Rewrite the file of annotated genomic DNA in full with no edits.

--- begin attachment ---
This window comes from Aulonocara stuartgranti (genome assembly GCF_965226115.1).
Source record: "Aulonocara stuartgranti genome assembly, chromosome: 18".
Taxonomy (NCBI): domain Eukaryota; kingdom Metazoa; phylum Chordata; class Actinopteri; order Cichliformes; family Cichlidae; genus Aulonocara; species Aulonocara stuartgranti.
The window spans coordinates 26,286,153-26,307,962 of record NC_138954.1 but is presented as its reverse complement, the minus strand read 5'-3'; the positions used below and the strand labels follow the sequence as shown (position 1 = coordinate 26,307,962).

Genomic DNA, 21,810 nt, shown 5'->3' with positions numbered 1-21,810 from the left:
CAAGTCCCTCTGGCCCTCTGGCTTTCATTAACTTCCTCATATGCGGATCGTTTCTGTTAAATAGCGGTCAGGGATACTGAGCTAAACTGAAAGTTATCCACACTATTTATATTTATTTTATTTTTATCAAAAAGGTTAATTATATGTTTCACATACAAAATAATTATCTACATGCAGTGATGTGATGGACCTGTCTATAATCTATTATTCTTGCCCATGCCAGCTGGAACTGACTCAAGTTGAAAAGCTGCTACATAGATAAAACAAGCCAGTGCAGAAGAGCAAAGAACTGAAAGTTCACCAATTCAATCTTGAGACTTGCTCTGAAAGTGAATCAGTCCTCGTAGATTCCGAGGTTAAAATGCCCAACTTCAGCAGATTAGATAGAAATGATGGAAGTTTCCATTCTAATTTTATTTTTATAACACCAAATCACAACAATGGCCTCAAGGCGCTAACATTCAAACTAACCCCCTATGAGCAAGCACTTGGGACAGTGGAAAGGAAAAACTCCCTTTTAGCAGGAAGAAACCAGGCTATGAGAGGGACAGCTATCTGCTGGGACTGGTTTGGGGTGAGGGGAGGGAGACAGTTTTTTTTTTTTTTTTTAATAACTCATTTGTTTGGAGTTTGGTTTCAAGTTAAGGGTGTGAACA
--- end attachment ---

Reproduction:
This window comes from Aulonocara stuartgranti (genome assembly GCF_965226115.1).
Source record: "Aulonocara stuartgranti genome assembly, chromosome: 18".
Taxonomy (NCBI): domain Eukaryota; kingdom Metazoa; phylum Chordata; class Actinopteri; order Cichliformes; family Cichlidae; genus Aulonocara; species Aulonocara stuartgranti.
The window spans coordinates 26,286,153-26,307,962 of record NC_138954.1 but is presented as its reverse complement, the minus strand read 5'-3'; the positions used below and the strand labels follow the sequence as shown (position 1 = coordinate 26,307,962).

Genomic DNA, 21,810 nt, shown 5'->3' with positions numbered 1-21,810 from the left:
CAAGTCCCTCTGGCCCTCTGGCTTTCATTAACTTCCTCATATGCGGATCGTTTCTGTTAAATAGCGGTCAGGGATACTGAGCTAAACTGAAAGTTATCCACACTATTTATATTTATTTTATTTTTATCAAAAAGGTTAATTATATGTTTCACATACAAAATAATTATCTACATGCAGTGATGTGATGGACCTGTCTATAATCTATTATTCTTGCCCATGCCAGCTGGAACTGACTCAAGTTGAAAAGCTGCTACATAGATAAAACAAGCCAGTGCAGAAGAGCAAAGAACTGAAAGTTCACCAATTCAATCTTGAGACTTGCTCTGAAAGTGAATCAGTCCTCGTAGATTCCGAGGTTAAAATGCCCAACTTCAGCAGATTAGATAGAAATGATGGAAGTTTCCATTCTAATTTTATTTTTATAACACCAAATCACAACAATGGCCTCAAGGCGCTAACATTCAAACTAACCCCCTATGAGCAAGCACTTGGGACAGTGGAAAGGAAAAACTCCCTTTTAGCAGGAAGAAACCAGGCTATGAGAGGGACAGCTATCTGCTGGGACTGGTTTGGGGTGAGGGGAGGGAGACAGTTTTTTTTTTTTTTTTTAATAACTCATTTGTTTGGAGTTTGGTTTCAAGTTAAGGGTGTGAACA